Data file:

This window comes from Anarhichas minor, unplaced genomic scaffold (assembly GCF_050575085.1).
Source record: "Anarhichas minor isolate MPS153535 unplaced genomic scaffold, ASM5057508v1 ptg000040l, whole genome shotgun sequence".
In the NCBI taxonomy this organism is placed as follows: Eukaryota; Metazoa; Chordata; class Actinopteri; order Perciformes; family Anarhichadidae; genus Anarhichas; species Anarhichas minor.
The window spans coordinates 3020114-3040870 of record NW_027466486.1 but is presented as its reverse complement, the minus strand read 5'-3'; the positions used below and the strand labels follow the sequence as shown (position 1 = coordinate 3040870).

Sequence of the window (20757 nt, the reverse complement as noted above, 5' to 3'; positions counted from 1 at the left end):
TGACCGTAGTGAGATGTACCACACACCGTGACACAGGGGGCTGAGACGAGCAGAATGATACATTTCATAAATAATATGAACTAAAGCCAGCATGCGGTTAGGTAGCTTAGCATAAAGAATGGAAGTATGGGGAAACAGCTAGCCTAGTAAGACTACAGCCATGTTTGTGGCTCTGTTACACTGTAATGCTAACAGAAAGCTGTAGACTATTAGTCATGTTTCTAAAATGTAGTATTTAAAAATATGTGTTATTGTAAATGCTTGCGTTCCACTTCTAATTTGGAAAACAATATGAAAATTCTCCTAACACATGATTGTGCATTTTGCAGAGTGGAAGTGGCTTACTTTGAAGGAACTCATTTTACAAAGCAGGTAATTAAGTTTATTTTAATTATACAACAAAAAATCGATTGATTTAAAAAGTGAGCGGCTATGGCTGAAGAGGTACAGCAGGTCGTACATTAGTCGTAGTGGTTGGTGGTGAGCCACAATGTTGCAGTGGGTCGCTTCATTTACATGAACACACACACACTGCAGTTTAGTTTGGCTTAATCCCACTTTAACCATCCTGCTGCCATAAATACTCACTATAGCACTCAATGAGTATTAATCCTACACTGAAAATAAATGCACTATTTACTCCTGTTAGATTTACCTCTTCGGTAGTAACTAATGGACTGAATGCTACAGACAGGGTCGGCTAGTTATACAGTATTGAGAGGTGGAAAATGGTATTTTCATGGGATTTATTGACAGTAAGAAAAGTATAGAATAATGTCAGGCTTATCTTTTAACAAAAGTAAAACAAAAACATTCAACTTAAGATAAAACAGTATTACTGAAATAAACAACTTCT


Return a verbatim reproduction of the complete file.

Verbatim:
This window comes from Anarhichas minor, unplaced genomic scaffold (assembly GCF_050575085.1).
Source record: "Anarhichas minor isolate MPS153535 unplaced genomic scaffold, ASM5057508v1 ptg000040l, whole genome shotgun sequence".
In the NCBI taxonomy this organism is placed as follows: Eukaryota; Metazoa; Chordata; class Actinopteri; order Perciformes; family Anarhichadidae; genus Anarhichas; species Anarhichas minor.
The window spans coordinates 3020114-3040870 of record NW_027466486.1 but is presented as its reverse complement, the minus strand read 5'-3'; the positions used below and the strand labels follow the sequence as shown (position 1 = coordinate 3040870).

Sequence of the window (20757 nt, the reverse complement as noted above, 5' to 3'; positions counted from 1 at the left end):
TGACCGTAGTGAGATGTACCACACACCGTGACACAGGGGGCTGAGACGAGCAGAATGATACATTTCATAAATAATATGAACTAAAGCCAGCATGCGGTTAGGTAGCTTAGCATAAAGAATGGAAGTATGGGGAAACAGCTAGCCTAGTAAGACTACAGCCATGTTTGTGGCTCTGTTACACTGTAATGCTAACAGAAAGCTGTAGACTATTAGTCATGTTTCTAAAATGTAGTATTTAAAAATATGTGTTATTGTAAATGCTTGCGTTCCACTTCTAATTTGGAAAACAATATGAAAATTCTCCTAACACATGATTGTGCATTTTGCAGAGTGGAAGTGGCTTACTTTGAAGGAACTCATTTTACAAAGCAGGTAATTAAGTTTATTTTAATTATACAACAAAAAATCGATTGATTTAAAAAGTGAGCGGCTATGGCTGAAGAGGTACAGCAGGTCGTACATTAGTCGTAGTGGTTGGTGGTGAGCCACAATGTTGCAGTGGGTCGCTTCATTTACATGAACACACACACACTGCAGTTTAGTTTGGCTTAATCCCACTTTAACCATCCTGCTGCCATAAATACTCACTATAGCACTCAATGAGTATTAATCCTACACTGAAAATAAATGCACTATTTACTCCTGTTAGATTTACCTCTTCGGTAGTAACTAATGGACTGAATGCTACAGACAGGGTCGGCTAGTTATACAGTATTGAGAGGTGGAAAATGGTATTTTCATGGGATTTATTGACAGTAAGAAAAGTATAGAATAATGTCAGGCTTATCTTTTAACAAAAGTAAAACAAAAACATTCAACTTAAGATAAAACAGTATTACTGAAATAAACAACTTCT